Seminar | Hellenistic Greek Literature 2016
|June 24, 2016||Posted by Douglas Hill under Sunoikisis News||
The Center for Hellenic Studies would like to express its deep gratitude to the participants in the 2016 Sunoikisis Greek Course Development Seminar. From Saturday, June 11th to Tuesday, June 14th, participating faculty members gathered at the CHS in order to develop an interinstitutional course on Hellenistic literature scheduled for this year’s fall semester. During their discussions, faculty designed a course syllabus tailored to advanced and intermediate students of Greek.
This year, twelve faculty members, including the course director, Bryce Walker, and course consultants, Andrej Petrovic (Durham University) and Ivana Petrovic (Durham University), took part in the seminar. In the opening session, faculty reviewed participant assessments from last year’s course on fourth century Greek literature and developed ways based on these assessments of improving the components of this year’s course. As in years past, the components of this year’s course comprise face-to-face language instruction at students’ home institutions, online prompts for student reflection on the readings and peer responses to these reflections, and live online common sessions in which key concepts are discussed by students and faculty.
Throughout the seminar, faculty made presentations on scholarly articles selected by the course consultants. These presentations provided participants with an overview of the important scholarship on the Hellenistic period and helped flesh out themes for the course and topics for discussion with students. Topics for discussion in this year’s course include powerful women in Ptolemaic Egypt, the nature of Greek colonialism in the Hellenistic empires, and the theories of aesthetics circulating among Hellenistic writers. With such topics in mind, faculty chose selections from Callimachus, Apollonius Rhodius, and Theocritus as primary source readings in Greek for this fall’s students.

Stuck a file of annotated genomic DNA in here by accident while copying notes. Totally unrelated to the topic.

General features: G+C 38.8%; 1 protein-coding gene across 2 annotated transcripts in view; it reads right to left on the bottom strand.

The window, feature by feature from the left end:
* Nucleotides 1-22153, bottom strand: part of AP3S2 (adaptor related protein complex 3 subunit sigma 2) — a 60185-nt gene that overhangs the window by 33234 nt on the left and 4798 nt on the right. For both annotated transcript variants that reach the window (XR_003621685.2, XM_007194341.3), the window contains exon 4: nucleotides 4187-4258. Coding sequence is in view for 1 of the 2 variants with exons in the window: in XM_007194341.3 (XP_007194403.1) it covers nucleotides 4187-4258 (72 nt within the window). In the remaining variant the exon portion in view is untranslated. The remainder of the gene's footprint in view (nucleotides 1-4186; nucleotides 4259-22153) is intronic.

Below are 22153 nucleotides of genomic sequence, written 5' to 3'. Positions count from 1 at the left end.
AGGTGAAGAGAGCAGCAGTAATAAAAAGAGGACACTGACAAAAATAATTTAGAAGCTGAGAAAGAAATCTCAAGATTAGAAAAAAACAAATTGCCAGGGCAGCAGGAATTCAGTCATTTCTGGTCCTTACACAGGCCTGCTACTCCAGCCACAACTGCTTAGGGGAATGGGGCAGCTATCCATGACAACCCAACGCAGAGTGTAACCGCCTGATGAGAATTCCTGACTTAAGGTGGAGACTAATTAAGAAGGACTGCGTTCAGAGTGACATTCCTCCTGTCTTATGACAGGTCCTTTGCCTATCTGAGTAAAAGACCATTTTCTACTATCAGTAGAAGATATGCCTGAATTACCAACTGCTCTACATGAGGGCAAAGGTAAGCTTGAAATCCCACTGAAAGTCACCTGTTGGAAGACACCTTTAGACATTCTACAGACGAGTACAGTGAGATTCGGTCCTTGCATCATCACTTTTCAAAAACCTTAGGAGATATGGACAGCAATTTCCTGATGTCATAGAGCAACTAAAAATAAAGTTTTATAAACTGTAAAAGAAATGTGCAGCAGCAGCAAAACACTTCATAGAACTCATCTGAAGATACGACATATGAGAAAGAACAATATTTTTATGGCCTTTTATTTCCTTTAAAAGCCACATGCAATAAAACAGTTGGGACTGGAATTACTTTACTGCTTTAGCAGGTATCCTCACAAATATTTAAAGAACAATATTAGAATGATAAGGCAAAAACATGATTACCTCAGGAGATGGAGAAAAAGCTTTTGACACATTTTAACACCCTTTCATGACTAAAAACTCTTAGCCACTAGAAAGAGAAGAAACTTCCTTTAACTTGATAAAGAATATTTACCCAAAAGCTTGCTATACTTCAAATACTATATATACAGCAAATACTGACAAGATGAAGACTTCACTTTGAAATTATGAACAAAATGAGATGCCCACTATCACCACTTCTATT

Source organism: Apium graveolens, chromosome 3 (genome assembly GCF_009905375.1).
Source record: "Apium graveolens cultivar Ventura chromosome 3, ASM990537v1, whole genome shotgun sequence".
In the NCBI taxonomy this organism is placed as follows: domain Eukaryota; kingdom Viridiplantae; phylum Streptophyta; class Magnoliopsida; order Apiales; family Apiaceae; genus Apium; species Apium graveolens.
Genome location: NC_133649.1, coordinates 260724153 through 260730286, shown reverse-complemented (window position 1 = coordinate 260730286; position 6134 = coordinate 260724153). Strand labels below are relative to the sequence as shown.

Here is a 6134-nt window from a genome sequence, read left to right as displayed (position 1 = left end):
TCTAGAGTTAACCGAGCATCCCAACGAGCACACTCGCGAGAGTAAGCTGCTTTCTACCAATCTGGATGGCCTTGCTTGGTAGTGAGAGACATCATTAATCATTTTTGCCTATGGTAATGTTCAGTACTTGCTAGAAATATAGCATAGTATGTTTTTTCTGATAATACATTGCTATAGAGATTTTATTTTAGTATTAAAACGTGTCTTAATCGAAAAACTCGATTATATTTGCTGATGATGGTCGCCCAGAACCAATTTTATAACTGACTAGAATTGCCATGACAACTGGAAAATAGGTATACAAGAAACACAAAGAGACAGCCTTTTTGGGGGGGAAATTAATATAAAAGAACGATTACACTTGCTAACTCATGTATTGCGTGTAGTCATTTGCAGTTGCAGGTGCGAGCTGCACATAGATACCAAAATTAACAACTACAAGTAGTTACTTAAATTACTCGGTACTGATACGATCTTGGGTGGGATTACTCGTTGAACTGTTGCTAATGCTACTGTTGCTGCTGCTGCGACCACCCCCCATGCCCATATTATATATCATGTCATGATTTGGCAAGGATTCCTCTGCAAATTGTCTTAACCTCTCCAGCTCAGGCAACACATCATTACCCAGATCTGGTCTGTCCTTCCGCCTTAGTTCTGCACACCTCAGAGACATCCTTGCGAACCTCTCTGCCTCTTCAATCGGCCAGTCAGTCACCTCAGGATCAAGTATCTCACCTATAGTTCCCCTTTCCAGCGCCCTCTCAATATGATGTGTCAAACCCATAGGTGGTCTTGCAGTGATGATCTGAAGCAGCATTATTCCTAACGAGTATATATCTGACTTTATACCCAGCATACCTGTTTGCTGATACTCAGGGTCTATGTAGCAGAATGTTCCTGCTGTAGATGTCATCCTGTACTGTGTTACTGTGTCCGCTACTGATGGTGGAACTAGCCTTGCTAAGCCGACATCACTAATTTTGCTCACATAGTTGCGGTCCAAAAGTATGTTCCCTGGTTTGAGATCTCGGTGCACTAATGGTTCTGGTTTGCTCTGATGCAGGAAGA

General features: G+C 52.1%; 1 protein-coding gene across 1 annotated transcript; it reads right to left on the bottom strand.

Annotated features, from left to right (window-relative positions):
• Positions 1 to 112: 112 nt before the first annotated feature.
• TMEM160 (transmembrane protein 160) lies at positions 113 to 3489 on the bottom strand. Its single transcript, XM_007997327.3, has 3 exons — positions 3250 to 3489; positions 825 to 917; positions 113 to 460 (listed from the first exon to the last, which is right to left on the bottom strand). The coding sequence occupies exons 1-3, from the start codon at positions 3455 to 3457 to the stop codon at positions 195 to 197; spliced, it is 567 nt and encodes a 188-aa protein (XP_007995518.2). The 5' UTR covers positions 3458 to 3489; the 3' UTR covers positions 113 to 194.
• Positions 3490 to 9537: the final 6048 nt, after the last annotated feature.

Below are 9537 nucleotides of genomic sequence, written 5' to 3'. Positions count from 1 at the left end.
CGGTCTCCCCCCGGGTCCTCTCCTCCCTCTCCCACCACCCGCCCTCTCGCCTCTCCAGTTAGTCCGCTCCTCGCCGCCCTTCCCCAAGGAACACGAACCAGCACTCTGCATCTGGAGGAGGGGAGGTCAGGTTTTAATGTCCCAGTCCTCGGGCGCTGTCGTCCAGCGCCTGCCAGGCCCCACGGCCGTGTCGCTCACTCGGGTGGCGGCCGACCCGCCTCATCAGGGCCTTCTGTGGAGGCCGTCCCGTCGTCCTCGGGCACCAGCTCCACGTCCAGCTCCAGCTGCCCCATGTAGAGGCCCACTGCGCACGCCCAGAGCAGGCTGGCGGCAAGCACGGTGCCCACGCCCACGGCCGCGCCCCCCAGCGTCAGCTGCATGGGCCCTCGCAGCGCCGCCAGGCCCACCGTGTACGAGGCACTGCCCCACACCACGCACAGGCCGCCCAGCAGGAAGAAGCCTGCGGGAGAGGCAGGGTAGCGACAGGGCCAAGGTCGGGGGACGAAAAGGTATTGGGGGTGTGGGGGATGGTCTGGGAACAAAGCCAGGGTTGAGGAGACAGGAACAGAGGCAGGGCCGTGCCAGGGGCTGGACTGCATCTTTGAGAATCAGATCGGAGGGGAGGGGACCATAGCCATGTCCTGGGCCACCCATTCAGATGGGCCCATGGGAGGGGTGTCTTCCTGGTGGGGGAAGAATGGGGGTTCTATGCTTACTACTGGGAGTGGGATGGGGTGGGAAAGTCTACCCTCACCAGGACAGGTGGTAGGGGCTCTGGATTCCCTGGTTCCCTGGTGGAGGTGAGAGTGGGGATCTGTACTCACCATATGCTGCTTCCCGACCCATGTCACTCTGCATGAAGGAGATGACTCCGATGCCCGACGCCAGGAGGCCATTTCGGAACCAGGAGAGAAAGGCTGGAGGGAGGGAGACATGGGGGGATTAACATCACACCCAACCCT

Common sessions, in which students and faculty from all participating institutions will take part, will be streamed live for course participants. This fall, in addition to several common sessions led by faculty, a number of sessions will be student-driven. Common sessions will provide context for the primary source material and will also allow students and faculty to discuss any assigned secondary literature.
At the end of course, students will submit proposals for a research paper. Students are encouraged to enter these proposals for consideration for the 2017 Sunoikisis Undergraduate Research Symposium (SURS), a workshopping seminar for original research composed by students and published in the Sunoikisis Undergraduate Research Journal. Any undergraduate from an institution in the U.S. may apply to participate in the Symposium, although priority will be given to students participating in the interinstitutional Sunoikisis courses running in fall 2016.
The CHS extends special thanks to this year’s consultants for the Sunoikisis Greek course, Ivana Petrovic (Durham University) and Andrej Petrovic (Durham University), and to the CHS Sunoikisis Fellow in Curricular Development, Bryce Walker.
The following faculty attended the 2016 Sunoikisis Greek Course Development Seminar: Monica Berti (University of Leipzig), Jennifer Besse (Elizabethtown College and Millersville University), Patrick Burns (Institute for the Study of the Ancient World), Ben DeSmidt (Carthage College), John Esposito, Hal Haskell (Southwestern University), Lindsay Samson, Norman Sandridge (Howard University), and David Sick (Rhodes College).
If you are interested in participating in the Hellenistic Greek Literature course this fall but are not a student at a participating institution, or if you are a professor who wants to get involved with Sunoikisis, please contact us. Please also take a look at our list of frequently asked questions.
Written by Douglas Hill
Intro Session (1:32:37)
Session 1 (1:22:05)
Session 2 (1:35:56)
Session 3 (1:32:36)
Session 5 (1:36:36)
Session 6 (1:32:24)
Session 7 (1:36:29)
Session 8 (1:34:51)
Session 9 (1:30:58)
Session 10 (1:37:06)
Session 11 (1:37:43)
Session 12 (1:28:55)
Session 13 (1:28:47)